This step is more applicable to witnesses that are provided by the competition. If your witness is a teammate, they will likely know the fact pattern from the opposite perspective so they will be aware of the character’s negative aspects. Don’t skip this step if your witness is a teammate, it can still be useful to remind your teammate of potential attacks they did not pick up on or may have forgotten. However, give this step special care if your witness is competition provided because they will be truly in the dark about the unfavorable sides of the role they are about to play.
Practice, Practice, Practice
As with all things, the best way to prepare your witness is to practice as often as possible. If your witness is your teammate, meet with them separately from team practices to discuss the goals, objectives, demeanor and potential attacks on cross. Afterwards, plan regular meetings for the two of you to practice the direct examination so your witness is familiar with the questions, evidence and potential issues that can arise. Repeated practice is especially important considering your direct examination will most likely evolve and change from your first meeting to the day of competition. Make sure your witness is aware of the changes by practicing each time you revise your direct examination.
If your witness is to be provided by the competition the day of the competition or a few days prior, you will not be able to practice with your provided witness while you prepare for competition. However, you can practice by creating a similar situation with friends, family or classmates. Over the course of your preparation for competition, ask a friend, family member or classmate to help you practice. This creates a similar simulation because they, like a competition provided witness, will be unfamiliar with the fact pattern and witness role. Allow them to read the essential areas of the fact pattern and then prepare them by following the steps above. Practice your direct examination with your newly prepared witness and take notes regarding the responses or actions that the witness gave that you did not find favorable to your case. Finally, ask a teammate to perform a cross examination on this witness to observe whether you properly prepared your witness for potential attacks or whether there were areas you failed to warn the witness about. By fully preparing and practicing with a new witness several times, you will be a professional by the time you receive your actual competition provided witness at the time of the competition.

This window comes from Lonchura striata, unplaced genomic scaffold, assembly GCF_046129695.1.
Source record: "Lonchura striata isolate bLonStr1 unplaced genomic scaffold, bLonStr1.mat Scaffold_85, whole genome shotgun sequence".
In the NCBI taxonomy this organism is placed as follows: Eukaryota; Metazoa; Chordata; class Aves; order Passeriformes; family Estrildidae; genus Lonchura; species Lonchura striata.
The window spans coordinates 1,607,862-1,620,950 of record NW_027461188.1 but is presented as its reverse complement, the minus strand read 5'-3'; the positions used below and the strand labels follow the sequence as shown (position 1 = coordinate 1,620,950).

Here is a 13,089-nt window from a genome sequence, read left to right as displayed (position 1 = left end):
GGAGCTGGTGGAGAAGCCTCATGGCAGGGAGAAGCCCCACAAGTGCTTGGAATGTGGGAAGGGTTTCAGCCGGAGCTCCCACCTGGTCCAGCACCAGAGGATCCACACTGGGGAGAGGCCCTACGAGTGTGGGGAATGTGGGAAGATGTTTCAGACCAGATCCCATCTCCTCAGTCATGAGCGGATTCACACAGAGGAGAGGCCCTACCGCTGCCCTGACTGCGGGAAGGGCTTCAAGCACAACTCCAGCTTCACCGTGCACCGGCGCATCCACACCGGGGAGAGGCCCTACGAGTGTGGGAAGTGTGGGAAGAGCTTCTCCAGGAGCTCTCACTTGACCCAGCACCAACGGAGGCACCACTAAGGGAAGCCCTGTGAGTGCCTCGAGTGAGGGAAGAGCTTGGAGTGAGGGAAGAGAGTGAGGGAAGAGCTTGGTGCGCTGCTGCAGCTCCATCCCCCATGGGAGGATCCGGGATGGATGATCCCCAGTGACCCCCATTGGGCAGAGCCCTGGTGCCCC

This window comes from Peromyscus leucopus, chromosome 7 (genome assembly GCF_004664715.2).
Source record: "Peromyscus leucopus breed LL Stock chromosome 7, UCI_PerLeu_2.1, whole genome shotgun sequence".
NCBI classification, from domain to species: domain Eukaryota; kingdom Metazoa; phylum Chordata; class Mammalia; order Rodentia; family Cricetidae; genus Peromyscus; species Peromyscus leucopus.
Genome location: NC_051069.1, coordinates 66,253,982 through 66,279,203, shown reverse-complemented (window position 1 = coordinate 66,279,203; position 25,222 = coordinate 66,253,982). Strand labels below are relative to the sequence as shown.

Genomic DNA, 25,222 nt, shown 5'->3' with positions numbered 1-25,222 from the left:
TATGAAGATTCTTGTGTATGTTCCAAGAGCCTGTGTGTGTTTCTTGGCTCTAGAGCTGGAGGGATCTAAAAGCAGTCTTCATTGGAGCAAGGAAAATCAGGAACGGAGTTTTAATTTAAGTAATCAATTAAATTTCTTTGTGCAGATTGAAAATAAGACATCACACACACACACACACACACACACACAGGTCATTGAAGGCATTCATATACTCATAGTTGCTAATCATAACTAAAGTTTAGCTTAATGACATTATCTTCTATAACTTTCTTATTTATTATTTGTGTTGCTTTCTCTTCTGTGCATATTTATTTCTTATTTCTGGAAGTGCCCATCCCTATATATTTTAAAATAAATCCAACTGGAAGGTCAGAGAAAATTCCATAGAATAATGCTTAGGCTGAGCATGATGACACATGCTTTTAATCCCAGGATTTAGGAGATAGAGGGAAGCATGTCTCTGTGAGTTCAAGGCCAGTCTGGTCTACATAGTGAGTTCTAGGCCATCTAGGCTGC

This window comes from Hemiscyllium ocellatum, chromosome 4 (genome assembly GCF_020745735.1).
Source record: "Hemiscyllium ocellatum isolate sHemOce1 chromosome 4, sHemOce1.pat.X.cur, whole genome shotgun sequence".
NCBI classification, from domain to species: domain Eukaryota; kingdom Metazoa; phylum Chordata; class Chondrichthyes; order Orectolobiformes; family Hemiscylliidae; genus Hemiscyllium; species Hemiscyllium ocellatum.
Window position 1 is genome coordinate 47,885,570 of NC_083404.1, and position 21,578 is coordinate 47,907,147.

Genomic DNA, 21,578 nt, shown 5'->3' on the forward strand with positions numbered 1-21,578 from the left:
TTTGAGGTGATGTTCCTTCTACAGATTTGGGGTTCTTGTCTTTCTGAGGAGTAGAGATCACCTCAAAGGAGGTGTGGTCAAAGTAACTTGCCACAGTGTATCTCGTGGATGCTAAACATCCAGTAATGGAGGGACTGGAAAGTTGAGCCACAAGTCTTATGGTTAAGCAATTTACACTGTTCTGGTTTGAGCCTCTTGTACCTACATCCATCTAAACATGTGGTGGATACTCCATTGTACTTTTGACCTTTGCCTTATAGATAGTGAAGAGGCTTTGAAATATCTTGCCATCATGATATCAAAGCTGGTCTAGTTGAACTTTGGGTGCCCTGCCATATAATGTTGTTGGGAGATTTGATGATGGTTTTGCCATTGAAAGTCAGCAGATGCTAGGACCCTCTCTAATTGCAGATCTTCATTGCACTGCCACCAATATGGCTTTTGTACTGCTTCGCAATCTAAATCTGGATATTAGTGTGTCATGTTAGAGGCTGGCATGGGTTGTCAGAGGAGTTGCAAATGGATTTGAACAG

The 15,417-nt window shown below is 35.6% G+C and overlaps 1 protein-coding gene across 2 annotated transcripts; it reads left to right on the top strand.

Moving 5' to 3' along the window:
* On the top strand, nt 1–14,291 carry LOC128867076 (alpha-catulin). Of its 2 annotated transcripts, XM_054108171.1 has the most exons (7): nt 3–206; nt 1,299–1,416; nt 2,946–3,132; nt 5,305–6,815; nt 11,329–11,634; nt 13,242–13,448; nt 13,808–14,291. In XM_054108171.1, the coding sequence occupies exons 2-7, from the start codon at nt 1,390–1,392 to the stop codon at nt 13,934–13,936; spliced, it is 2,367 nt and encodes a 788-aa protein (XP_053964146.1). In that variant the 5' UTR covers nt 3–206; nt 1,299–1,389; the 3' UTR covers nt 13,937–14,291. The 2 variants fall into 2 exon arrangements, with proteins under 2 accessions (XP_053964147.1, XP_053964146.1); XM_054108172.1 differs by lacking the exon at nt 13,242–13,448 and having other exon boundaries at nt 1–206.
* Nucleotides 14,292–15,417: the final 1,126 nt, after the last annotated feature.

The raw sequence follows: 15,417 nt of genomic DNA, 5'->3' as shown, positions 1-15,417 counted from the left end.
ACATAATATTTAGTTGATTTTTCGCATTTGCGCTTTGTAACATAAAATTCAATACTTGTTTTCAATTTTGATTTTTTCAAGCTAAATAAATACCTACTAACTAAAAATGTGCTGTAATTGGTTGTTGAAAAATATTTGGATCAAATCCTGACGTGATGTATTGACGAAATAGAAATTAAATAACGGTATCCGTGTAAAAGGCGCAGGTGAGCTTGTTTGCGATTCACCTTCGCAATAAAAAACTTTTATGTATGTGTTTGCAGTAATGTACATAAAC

Relying on teammates or strangers to act and perform the way you want during competition can be nerve wracking. However, properly preparing a witness to help you do your best as an advocate is the most effective method to ensure your witness performs in a way that helps you shine as an advocate and receive the most points to bring home a win for your team!